The narrowing of the definition of who is a “real feminist” seems to me akin to the narrowing of the definition of “real Christian” by the literalist, fundamentalist branch of Christendom, which seems intent on drawing ever smaller circles around who is “in”. I hold to the idea that each person has the right to name their own identity, be it ethnic, political, or ideological, and I have the obligation to hear and accept that identity. Carolyn McDade wrote a chant that expresses it beautifully: “Tell me your name, the one you call yourself. It can’t be given, only claimed. It can’t be stolen or bartered away.”

    As for Bernie vs. Hillary, the latter has been and remains too much the corporate animal for my taste. I’m supporting Bernie until he either wins or concedes the nomination. Should it be the latter, I will of course support Hillary in the general election. There is far too much at stake to do otherwise.

    Liked by 1 person

  3. I heard HC speak at a gathering in Philadelphia in 2007. I became her supporter from that day.
    Michael Nutter was there as well-and he was soon after elected Mayor of Phila.
    You may recall, he faithfully supported HC until she was super-delegated out of the nomination, although she had won the popular vote. I felt he had been convinced that day in Philadelphia, as I was. (I have always been grateful that I learned very early on from WOC and SepaWOC that feminism includes women and men)
    Hillary’s real compassion for the struggling-especially women and children- in every part of the world-touched my being. She wad strong and gentle.
    A friend of ours once told me, knowing of my dedication to peace, that HC is only “slightly to the left of Attila the Hun!” I have carried that in my heart.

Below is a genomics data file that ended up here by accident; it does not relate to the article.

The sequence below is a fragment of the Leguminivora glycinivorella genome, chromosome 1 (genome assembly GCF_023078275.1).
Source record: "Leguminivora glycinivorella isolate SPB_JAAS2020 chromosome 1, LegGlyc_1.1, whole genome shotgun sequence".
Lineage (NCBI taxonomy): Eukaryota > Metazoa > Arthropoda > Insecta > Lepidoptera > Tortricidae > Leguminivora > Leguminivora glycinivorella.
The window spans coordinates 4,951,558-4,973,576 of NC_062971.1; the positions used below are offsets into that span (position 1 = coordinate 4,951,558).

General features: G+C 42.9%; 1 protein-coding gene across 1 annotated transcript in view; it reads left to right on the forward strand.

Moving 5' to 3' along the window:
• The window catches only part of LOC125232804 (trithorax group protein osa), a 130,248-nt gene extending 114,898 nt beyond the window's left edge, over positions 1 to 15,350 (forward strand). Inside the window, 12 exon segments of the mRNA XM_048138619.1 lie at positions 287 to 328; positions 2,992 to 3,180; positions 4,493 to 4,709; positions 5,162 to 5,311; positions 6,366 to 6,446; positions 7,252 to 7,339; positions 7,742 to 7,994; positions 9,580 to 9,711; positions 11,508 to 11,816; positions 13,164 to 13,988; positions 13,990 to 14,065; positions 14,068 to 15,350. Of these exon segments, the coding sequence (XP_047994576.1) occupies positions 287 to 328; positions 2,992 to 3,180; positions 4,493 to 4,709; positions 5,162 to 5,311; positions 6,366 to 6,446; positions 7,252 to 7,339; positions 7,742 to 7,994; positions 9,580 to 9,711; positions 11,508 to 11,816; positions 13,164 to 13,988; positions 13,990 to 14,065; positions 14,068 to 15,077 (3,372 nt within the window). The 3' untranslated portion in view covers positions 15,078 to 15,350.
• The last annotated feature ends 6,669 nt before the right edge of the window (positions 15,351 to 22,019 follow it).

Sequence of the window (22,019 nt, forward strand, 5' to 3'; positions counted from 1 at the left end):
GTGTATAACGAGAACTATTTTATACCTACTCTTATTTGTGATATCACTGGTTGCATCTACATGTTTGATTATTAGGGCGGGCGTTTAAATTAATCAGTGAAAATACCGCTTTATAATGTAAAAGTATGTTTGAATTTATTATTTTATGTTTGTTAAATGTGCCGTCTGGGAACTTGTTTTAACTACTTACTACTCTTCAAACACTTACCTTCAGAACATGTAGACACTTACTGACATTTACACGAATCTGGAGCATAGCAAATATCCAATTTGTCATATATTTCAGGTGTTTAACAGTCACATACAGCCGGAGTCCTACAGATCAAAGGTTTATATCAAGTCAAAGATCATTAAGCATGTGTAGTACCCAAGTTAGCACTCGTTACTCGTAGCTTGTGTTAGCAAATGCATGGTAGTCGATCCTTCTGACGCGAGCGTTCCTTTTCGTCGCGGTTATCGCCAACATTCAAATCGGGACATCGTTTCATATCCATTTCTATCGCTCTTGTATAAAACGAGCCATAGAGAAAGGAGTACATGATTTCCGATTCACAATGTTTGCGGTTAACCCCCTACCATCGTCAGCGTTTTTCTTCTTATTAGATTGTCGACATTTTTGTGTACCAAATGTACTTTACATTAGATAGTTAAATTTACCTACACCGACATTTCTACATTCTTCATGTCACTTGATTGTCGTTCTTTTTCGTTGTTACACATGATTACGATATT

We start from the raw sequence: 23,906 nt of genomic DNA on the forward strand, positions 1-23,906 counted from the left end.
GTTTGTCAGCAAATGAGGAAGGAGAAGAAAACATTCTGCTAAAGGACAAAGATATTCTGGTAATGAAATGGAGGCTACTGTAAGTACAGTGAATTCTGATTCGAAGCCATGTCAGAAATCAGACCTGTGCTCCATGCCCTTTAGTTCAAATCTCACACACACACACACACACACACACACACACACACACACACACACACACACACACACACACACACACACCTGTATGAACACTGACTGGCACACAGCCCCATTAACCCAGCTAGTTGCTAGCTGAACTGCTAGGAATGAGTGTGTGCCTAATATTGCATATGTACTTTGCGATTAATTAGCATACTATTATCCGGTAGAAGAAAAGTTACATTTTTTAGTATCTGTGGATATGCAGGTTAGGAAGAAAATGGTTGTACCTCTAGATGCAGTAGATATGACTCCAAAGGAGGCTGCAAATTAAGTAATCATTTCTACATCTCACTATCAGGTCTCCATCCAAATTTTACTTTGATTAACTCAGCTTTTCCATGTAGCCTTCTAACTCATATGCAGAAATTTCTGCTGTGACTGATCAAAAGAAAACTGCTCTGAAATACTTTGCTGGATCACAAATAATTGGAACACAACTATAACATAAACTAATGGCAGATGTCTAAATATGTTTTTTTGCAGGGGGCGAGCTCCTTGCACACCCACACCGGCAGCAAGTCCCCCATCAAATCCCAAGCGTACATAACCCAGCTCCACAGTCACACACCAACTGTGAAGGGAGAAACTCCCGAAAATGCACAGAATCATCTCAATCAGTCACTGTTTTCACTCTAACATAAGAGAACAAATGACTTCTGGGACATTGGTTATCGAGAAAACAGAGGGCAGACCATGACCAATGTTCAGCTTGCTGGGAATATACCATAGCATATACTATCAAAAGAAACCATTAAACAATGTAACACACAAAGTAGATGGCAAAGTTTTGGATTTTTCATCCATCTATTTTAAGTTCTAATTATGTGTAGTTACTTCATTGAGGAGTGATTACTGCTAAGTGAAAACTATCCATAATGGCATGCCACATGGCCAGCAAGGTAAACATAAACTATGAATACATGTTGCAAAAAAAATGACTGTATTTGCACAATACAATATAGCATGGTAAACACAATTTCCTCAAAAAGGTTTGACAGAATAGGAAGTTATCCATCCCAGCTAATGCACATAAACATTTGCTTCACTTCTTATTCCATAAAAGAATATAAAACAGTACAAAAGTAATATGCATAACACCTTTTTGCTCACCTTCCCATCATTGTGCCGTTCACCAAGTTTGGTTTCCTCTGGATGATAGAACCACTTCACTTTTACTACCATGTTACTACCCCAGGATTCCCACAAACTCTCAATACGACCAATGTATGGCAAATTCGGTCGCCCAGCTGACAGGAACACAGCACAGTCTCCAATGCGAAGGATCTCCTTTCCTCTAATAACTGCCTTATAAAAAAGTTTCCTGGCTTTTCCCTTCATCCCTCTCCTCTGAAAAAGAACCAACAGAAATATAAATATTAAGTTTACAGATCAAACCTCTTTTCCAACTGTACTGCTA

As there are no real peace candidates for President, my hope is that HC will be able to temper her militarism with the imagination James Carroll has called us to: to be able to imagine the real people the bombs are falling on.
    To see the sexism-underlying and blatant-in our political structure in both 2008 and again now, infuriates me as deeply as it hurts me.
    I like Bernie and want him to have a prominent role in an HC administration.
    Be all this as it may, I so appreciate your teachings, your explanations, your widom, your wit, your faith and your youness!
    Onward to “Gender, Gospel and Global Justice!”


  4. Thank you as always for your wit and wisdom. I agree that labels are too limiting, people seem to want to define us by their ideas. That has never worked for me. As with any candidate, I look at what they have supported in the past and decide if that is what I want to support or not, male or female, black or any other race, we need to be discerning voters and definitely get out there and vote! I am for Bernie as the one who has supported peace and justice for all and has opposed corporate where necessary, unless he doesn’t get the vote, then I am for Hillary, as you say, she is better than any of the Republican candidates for me.


  5. I shifted in the last couple of weeks to Hillary. I want to win. I remember McGovern. I don’t want Bloomberg.


  6. Most appreciative of your post, Marion, and the ensuing comments by others. I live in Toronto Canada, but am eligible to vote (and do) in Massachusetts. These kind of discussions are very useful for me. Thank you. Onward and upward!